I was dozing; that place between wakefulness and sleep, where dreams come fast and easy, vivid and crisp, and sometimes disturbing.
My wife had been up, potting her plants, for a good 30 minutes, when she barged into the bedroom.
“We’ve caught one!” she yelled, and then vanished from the room.
I mumbled something nonsensical, rolled over, and dreamt of a big rat. Because I was in That Place, and when my wife said, “We’ve caught one!” I knew that that “one” meant rat.
Having had enough of my crazy rat-infested dreams, I got up and went to check on the wee fella.
There he was, with eyes like shiny black pearls, cowering in the corner of the humane trap we’d laid: a plastic tube, with tasty food (poison, actually) at the far end. To get the goodies, Roland had to stand on a switch, which then slammed shut the pair of wild-west-style doors, locking him inside.
So, technically, we hadn’t caught one; Roland caught himself… because he was hungry. So hungry he would eat succulent poison.
Speaking of succulent, that’s how we first discovered we were having rattish visitors on our balcony; we found teeth marks in our succulents—my wife’s pride and joy. Hence why she declared war on Roland and all of his friends and family, and bought poison and traps.
Me: Don’t get poison. I don’t want a dead rat on the balcony.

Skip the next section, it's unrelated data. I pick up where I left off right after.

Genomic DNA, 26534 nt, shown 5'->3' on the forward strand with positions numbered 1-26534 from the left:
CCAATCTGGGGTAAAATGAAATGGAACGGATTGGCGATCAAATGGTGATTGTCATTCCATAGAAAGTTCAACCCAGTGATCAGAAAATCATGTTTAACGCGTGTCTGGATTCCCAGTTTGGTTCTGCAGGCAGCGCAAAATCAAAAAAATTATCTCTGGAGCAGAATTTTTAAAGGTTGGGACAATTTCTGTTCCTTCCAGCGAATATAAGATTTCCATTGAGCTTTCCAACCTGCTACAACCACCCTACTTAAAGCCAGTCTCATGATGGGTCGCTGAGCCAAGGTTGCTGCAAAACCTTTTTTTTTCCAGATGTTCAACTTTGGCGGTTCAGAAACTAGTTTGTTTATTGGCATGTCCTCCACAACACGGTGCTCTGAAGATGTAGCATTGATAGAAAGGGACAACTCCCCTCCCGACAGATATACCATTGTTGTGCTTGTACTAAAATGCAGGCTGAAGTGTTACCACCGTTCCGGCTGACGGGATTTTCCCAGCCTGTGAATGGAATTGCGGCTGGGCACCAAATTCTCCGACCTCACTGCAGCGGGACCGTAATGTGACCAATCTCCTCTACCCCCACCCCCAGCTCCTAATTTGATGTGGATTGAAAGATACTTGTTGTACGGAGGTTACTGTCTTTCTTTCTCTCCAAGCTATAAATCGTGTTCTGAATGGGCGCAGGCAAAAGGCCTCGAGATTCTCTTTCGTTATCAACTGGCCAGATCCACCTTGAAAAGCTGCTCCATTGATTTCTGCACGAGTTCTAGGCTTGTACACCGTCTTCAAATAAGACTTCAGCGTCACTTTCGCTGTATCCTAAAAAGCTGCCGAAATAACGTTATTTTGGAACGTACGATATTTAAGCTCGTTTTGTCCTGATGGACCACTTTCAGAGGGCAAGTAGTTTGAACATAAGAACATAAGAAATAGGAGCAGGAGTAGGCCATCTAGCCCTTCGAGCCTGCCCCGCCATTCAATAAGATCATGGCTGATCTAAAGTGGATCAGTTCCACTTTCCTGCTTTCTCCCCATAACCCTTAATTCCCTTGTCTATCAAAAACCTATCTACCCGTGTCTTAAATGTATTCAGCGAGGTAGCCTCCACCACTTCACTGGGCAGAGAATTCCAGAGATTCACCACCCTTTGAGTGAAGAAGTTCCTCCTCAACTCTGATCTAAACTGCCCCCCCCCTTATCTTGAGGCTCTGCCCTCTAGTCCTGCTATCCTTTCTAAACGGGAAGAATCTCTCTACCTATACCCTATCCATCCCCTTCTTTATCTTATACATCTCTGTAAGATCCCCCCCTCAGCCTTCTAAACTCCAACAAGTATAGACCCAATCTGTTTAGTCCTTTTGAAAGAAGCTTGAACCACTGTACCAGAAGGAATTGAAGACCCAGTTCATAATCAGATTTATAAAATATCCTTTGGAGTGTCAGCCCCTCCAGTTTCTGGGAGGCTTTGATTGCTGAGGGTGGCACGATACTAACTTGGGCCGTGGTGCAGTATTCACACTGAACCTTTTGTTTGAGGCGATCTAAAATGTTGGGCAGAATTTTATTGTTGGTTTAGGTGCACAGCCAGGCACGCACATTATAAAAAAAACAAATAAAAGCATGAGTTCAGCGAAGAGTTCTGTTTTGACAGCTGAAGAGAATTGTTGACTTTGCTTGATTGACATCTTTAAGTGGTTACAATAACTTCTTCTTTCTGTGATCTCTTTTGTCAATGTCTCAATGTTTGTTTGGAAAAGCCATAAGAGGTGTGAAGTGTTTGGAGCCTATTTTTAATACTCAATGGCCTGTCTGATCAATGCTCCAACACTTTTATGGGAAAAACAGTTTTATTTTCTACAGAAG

Wife: No, this poison just makes them thirsty.
Me: So, what, you’re gonna give it poison and then a refreshing drink to wash it down?
Wife: No. They eat the stuff, and then they need a drink, so they go down to the sewers-
Me: Like Shredder.
Me: Never mind. Carry on.
Wife: So they go into the sewers, and die there, instead of up here.
(Meaning our balcony, which is a rooftop apartment on the 5th floor.)
Me: OK. But if we find a dead rat, you’re getting rid of it.
Wife: Yup. Sure.
Jump forward a fortnight. I’m taking the clothes out of the washing machine, and I see something at the corner of my eye. Something brown, wet, still.
Wife: Oh, my god! I’m gonna be sick! Get rid of it! Get rid of it!
(I got rid of it.)
Roland’s sister (let’s call her Rhonda) was trying to drink the water, that had accumulated from the washing machine, near the drain.
Rhonda smelt of gas.)
So now, with Roland, alive and kind of well, in our trap, I was pretty pleased.
No gas rat!
I ignored my wife’s war-like cries from behind the door (“Kill it! Kill it! Kill it!”), put the rat-in-a-trap in a bag, and took it to the local park.
I don’t mean to, like, let it have a blast on the swings or anything, but to set it free.
It took a while, but eventually he realised the doors were open, then pegged it into the nearest bush.
A happy ending for Roland.